I find the layout of Google News to be abysmal on Pixel Slate compared to Android or iOS devices. The mobile app presents poorly, and that’s kindly stated, running on Chrome OS. But occasionally, GN […]
If you’re a blogger or journalist and read nothing else this week, make it New York Times story “Paris Attacks Give Rise to Fakes and Misinformation“. The Nov. 16, 2015 postmortem shows why, why, why I constantly harp about responsible sourcing. The Internet is not a reliable news source. You must corroborate and should, never, never, never second source anything you can’t confirm independently, or, in the case of breaking events, you can trust reliably.
I’ve been bitching on this blog since posting, in May 2010, “The Difference Between Blogging and Journalism“; September 2011 followup: “Single Sourcing is the Source of News Evil“. Or you can refer to the chapter on sourcing from my ebook Responsible Reporting: A Field Guide for Bloggers, Journalists, and Other Online News Gatherers.
June 2009, the future of 21st Century journalism moves with protestors across Iran’s capital. In an area somewhat removed from the commotion, philosophy student Neda Salehi reportedly steps from a car and is soon shot by a sniper. A bystander videos her death and uploads it to YouTube. The moment becomes the rallying point for demonstrators in the country and for spectators from around the globe. It is a seminal moment of change for the news media.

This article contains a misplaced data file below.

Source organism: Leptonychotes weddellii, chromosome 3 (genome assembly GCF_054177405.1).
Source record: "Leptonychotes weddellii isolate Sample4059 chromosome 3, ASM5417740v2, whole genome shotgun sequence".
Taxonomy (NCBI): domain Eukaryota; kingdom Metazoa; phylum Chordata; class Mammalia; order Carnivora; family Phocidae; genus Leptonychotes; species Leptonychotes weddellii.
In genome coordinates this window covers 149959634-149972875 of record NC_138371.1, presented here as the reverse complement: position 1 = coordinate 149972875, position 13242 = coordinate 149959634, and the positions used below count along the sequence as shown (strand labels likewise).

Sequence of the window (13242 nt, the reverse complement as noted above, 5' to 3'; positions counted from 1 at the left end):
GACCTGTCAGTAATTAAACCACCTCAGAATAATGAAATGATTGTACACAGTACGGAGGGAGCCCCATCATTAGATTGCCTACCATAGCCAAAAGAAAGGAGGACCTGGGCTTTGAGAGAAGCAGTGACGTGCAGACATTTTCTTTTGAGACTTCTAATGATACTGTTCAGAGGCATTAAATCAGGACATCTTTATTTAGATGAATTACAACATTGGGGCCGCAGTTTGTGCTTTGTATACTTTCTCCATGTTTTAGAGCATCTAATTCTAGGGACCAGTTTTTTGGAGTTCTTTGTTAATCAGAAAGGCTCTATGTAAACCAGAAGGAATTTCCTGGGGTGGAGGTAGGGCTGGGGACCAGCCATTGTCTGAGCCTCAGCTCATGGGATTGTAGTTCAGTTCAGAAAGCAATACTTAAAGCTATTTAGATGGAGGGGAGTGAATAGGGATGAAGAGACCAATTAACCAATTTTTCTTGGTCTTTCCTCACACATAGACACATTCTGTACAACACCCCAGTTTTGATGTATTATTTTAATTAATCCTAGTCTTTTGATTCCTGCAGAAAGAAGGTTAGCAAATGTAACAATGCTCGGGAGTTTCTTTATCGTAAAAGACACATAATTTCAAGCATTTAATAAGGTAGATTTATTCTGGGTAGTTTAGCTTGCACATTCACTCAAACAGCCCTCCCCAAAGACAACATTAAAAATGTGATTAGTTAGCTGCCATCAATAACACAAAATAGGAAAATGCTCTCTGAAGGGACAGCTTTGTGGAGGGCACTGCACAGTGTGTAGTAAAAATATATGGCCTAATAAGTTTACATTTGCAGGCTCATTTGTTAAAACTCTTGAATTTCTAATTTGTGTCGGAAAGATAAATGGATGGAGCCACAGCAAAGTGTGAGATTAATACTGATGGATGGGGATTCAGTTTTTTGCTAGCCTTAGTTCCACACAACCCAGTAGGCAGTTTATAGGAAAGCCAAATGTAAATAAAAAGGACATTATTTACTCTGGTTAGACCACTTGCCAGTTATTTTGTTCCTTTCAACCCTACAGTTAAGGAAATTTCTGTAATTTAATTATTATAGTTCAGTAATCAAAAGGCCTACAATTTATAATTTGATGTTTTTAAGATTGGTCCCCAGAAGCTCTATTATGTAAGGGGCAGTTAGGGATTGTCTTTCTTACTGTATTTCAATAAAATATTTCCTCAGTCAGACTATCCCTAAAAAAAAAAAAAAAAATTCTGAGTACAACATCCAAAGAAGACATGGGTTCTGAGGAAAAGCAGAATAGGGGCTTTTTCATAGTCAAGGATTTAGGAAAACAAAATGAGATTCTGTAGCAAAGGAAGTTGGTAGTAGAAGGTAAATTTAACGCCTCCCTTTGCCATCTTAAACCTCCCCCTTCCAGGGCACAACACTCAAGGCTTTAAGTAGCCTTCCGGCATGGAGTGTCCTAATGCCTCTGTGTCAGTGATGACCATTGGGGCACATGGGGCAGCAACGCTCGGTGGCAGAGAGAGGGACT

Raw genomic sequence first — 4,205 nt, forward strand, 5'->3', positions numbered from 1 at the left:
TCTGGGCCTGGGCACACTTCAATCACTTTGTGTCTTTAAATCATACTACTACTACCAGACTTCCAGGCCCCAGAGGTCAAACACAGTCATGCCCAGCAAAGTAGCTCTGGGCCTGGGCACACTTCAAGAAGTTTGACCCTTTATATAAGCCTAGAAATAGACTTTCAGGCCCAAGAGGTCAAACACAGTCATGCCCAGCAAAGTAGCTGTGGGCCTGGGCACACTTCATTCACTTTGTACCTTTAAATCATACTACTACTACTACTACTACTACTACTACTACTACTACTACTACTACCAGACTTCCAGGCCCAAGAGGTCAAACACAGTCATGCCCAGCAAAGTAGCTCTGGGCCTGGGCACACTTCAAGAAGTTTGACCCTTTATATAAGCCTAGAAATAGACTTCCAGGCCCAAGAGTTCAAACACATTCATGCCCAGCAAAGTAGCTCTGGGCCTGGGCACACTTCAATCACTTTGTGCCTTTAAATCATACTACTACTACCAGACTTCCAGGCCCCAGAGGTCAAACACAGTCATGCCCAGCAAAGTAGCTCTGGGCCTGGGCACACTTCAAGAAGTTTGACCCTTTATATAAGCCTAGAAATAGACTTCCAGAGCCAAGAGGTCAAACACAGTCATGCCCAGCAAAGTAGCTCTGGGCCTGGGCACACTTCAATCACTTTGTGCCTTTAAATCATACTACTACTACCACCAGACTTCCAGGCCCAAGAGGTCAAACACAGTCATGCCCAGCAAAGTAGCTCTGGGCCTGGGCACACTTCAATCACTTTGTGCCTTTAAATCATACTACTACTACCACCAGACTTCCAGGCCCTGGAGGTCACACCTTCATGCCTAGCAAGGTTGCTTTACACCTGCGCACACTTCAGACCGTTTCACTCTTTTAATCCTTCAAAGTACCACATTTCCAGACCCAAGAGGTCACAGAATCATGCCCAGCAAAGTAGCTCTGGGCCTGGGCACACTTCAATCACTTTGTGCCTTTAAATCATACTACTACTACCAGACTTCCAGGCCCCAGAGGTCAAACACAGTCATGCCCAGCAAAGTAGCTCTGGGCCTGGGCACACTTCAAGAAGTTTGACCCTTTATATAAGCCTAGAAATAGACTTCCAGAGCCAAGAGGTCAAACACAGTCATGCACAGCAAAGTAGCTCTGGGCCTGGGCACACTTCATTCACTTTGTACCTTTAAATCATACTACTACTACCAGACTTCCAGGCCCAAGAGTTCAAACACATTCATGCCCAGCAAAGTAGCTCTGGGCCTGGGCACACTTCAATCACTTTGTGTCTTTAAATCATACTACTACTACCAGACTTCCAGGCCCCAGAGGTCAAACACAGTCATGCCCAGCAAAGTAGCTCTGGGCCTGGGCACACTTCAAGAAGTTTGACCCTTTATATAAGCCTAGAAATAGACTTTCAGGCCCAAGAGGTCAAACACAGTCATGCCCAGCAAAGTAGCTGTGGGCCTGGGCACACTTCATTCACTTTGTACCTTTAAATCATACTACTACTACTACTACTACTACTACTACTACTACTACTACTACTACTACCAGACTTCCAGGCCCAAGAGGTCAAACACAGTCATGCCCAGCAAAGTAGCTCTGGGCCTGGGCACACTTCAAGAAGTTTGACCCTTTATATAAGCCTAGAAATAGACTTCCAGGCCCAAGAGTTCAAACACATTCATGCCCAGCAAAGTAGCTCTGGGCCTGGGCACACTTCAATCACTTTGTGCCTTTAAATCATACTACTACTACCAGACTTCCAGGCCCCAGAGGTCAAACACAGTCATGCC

The next night, June 21, I write:
Some days you see yourself as a blithering idiot. Add Nov. 19, 2014 to my confessional. While doing my morning routine, before brain fully engages and random synapses fire fleeting inspirations, I stopped cold with chilling realization about the evils of blog or news site B sourcing A—and only A—or visa versa. What if there is unseen, or even hidden, financial benefit, such as sharing advertising networks? In a way, everyone using Google AdSense already meets that criteria. Consider me the dumb-ass (and you wouldn’t be alone) for not making the connection sooner.
I am a longstanding critic of news, or so-called news, sites sourcing someone else’s reporting. My March 2010 diatribe “The Difference Between Blogging and Journalism” is must-read for any news gatherer regarding responsible sourcing. The topic also gets big treatment in my book Responsible Reporting: Field Guide for Bloggers, Journalists, and Other Online News Gatherers. The four year-old post is free and still relevant, so start there.
Mutual financial benefit moves the sourcing problem from reporting ethics to blatant conflict of interest, whether real or perceived.
I don’t know if Google is strategically realigning its social network, nor if that is reason for Vic Gundotra’s sudden departure from the company. Google+ is, or was, his baby. But I do know what is irresponsible reporting, and there is plenty of it among tech bloggers and journalists. TechCrunch leads the pack, but the real offenders are those who follow along—news gatherers who repeat rather than report.
Following Gundotra’s April 24 departure announcement, Alexia Tsotsis and Matthew Panzarino posted at TechCrunch: “Google+ is Walking Dead”. The headline is compelling and clickable and would be worthy of praise if not for the anonymous sourcing. The story claims major reorganization that reduces the service’s role: “Google+ will no longer be considered a product, but a platform…Google+ is not ‘officially’ dead, more like walking dead”.
For the most part, blogging is not journalism. That’s my response to the longstanding debate about whether bloggers are journalists. Bloggers who don’t apply good standards of journalism shouldn’t be offered the same privileges as journalists. Similarly, journalists who fail to apply the same good standards should be stripped of privileges and prestige.